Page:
Committing to diversity and inclusion

By Kerry L. Simmons, Q.C. Spring 2018


This year the CBA celebrates the 25th anniversary of a ground-breaking report, Touchstones for Change: Equality, Diversity and Accountability. Chaired by Bertha Wilson, the first female justice of the Supreme Court of Canada, the report presented a snapshot of the profession in 1991-1993. It offered 228 recommendations for changes in private, in-house and government workplaces, law societies, law schools, the judiciary and the CBA itself to remove barriers to gender equality.

The CBA has since strengthened its commitment to equality in every part of its governance, member services and programs. Members created the Aboriginal Lawyers Forum, the sections on Sexual Orientation and Gender Identification, Women Lawyers, Young Lawyers, French-speaking Members, and equality committees and executive positions.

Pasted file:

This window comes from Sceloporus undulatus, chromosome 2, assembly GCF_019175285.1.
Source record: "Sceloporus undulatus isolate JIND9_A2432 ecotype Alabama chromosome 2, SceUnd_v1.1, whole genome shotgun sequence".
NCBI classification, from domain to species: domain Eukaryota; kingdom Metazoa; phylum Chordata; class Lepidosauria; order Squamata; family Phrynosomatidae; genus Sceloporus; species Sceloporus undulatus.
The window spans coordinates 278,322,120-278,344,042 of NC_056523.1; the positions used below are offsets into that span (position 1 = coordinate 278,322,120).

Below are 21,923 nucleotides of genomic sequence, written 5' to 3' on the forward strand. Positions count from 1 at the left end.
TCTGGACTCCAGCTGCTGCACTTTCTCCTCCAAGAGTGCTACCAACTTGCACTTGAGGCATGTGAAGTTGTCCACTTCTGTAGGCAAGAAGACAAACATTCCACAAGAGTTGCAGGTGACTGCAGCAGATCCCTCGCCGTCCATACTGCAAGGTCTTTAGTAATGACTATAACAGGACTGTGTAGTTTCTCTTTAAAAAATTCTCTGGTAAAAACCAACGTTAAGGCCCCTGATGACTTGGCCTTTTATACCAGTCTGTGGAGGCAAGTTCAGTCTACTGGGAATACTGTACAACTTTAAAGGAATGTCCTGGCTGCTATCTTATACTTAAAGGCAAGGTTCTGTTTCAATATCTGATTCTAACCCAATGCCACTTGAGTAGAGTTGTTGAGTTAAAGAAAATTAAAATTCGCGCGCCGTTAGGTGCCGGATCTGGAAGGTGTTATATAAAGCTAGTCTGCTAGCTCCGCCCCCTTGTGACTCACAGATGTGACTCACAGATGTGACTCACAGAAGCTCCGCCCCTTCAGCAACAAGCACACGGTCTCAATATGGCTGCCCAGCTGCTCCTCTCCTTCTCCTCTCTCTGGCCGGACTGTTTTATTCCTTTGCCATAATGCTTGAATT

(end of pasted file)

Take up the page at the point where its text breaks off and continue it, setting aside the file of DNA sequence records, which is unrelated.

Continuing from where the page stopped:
We have measured diversity and partnered with others to better respond to the experiences of lawyers who reflect the diversity of our society.

Twenty-five years after Touchstones, we have made real progress but there is much more to do. The CBA is committed to making improvements. We are creating sections for those who come through the National Committee on Accreditation, and the Women Lawyers Forum is launching a national compensation survey to study unequal pay. In Ontario, we supported the recommendations of the Challenges Faced by Racialized Licensees Working Group. These need to be implemented.

I invite our membership to use this anniversary as a catalyst for action. Please reread the report. Renew your commitment to equality. Learn more about the experiences of others, demand inclusion, and be part of the change. A truly inclusive profession is one in which our clients interact with legal teams, judges and juries who reflect the diversity of Canada. Let’s prove that diversity and inclusion is strength.

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